Thursday morning, I took time out from my gardening activities to go along to Arbor Gate and hear a talk by Judy Barrett about the value of heirloom plants. Judy is a well-known organic gardener and writer about organic gardening and heirloom plants and she had several interesting things to say.
An heirloom plant, like an heirloom piece of furniture, is one that has been handed down from one generation to another. Something about the plant impressed a grower and made him/her think it was worth saving and passing on.
Among the greatest values of heirloom plants is their biological diversity. They contain genetic material that is not available from any other source and that is an insurance policy against diseases that can easily wipe out plants in a monoculture. The best known example of that is probably the Irish potato famine, but we set ourselves up for similar catastrophes today when we grow only one variety of a plant to the exclusion of all others. Heirloom plants, though, have a diversity of traits which can be used to cross and re-cross and produce stronger and better plants.
One quality that heirloom plants share is their adaptation to the climate where they live. Judy told the story of a type of corn that is grown by Native Americans in the arid Southwest, practically without rain. The farmers plant the corn in spring and it sits there in the ground until rain comes and then, as she described it, the corn virtually jumps out of the ground and grows justs as fast as it can to produce a crop. This corn has been grown by these people for 200-300 years and it knows how to survive in this climate. Other plants have adapted to other climates, of course, but all of them have the capacity to survive and thrive where they are planted.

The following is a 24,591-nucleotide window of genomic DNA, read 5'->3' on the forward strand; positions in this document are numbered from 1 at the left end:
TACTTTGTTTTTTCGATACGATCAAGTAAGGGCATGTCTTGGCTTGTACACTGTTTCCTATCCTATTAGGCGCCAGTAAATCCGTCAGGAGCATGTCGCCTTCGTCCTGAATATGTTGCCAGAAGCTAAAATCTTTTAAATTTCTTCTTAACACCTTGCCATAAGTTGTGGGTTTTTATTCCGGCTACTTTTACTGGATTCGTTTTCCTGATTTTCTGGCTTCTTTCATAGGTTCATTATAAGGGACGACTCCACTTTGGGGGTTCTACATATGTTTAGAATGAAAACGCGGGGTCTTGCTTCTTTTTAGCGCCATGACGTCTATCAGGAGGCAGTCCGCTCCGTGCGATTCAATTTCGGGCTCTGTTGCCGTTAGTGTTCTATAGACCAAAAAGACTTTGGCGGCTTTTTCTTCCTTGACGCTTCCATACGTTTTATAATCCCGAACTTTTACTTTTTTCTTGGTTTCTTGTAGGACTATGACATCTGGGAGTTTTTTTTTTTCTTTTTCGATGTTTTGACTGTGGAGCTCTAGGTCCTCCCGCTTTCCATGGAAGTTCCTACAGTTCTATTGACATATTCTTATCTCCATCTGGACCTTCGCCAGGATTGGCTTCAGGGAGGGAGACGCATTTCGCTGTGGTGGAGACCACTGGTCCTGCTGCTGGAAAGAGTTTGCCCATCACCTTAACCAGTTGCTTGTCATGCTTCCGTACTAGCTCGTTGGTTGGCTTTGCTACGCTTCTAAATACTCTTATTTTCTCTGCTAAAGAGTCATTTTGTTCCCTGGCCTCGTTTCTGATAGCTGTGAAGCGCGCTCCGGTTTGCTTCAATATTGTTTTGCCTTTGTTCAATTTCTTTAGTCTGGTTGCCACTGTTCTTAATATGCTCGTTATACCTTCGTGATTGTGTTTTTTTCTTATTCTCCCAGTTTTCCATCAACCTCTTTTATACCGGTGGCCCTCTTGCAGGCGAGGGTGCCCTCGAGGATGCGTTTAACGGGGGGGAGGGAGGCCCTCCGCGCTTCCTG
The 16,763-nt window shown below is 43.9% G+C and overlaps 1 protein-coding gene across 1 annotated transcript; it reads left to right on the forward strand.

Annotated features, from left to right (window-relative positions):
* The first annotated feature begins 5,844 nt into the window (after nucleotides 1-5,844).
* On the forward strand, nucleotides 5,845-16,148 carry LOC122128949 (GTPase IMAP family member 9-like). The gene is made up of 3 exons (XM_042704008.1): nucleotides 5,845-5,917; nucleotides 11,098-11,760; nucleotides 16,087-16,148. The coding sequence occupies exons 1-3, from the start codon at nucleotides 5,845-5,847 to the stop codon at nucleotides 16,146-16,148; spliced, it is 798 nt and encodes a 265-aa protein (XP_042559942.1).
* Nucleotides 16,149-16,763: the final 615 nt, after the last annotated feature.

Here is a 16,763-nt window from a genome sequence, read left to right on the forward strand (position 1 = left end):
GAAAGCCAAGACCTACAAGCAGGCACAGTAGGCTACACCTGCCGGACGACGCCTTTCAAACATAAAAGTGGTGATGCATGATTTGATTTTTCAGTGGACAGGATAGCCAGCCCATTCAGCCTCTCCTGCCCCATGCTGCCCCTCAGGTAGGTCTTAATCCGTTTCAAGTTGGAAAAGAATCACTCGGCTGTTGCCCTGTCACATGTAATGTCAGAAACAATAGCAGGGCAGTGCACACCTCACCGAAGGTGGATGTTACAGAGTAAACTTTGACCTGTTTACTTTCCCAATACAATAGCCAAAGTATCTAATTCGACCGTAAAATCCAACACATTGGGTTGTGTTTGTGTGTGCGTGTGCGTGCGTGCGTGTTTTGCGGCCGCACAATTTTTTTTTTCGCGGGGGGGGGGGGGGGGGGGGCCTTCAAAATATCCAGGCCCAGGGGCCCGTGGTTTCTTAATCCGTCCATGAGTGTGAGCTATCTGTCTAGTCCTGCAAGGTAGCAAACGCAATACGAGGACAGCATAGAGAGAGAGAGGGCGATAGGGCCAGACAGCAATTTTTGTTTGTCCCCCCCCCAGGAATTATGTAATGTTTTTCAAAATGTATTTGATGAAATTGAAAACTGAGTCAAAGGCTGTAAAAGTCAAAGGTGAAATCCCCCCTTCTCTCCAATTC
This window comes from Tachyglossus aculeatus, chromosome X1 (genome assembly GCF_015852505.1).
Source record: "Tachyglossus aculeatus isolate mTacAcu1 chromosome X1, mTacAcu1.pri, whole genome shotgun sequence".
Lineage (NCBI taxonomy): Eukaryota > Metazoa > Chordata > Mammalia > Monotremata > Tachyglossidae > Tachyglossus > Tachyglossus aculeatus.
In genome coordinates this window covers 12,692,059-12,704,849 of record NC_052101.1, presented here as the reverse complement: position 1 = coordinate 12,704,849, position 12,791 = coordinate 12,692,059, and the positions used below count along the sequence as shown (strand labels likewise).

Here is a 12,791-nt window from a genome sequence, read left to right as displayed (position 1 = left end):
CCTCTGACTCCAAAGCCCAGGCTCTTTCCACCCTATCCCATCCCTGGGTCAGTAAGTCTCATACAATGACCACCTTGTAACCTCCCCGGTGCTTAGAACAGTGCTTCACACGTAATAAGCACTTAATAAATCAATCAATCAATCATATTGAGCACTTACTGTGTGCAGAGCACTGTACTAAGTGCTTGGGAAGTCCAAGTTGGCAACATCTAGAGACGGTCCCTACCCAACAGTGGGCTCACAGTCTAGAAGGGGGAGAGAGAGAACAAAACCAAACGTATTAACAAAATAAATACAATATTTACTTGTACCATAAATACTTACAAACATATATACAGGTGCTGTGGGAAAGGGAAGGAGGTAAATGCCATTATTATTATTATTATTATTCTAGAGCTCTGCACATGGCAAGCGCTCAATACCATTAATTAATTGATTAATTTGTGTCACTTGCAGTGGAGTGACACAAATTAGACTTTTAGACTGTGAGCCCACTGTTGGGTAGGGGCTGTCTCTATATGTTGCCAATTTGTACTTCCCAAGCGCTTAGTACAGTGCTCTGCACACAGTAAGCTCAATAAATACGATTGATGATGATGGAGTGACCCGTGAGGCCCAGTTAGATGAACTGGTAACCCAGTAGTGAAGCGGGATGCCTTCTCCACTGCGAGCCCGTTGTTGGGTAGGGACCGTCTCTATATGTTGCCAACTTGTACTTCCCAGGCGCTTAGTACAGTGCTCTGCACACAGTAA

Another quality that is true of all heirlooms is their toughness. These plants have survived adversity and still managed to thrive and produce. Judy mentioned the 'Peggy Martin' rose which survived Katrina in New Orleans. It was covered by salt water for a long period of time after the storm, but once it dried out, the plant came back and it bloomed again the next spring. I got one of these roses on my trip to the Antique Rose Emporium last month, so the rose that survived the flood is now trying to survive the drought in my yard. We'll see just how tough it is!
Heirlooms are plants that survive through generations, that survive the attentions of green thumb gardeners and of brown thumb gardeners like myself. They are almost impossible to kill and that's just the kind of plant I need in my yard.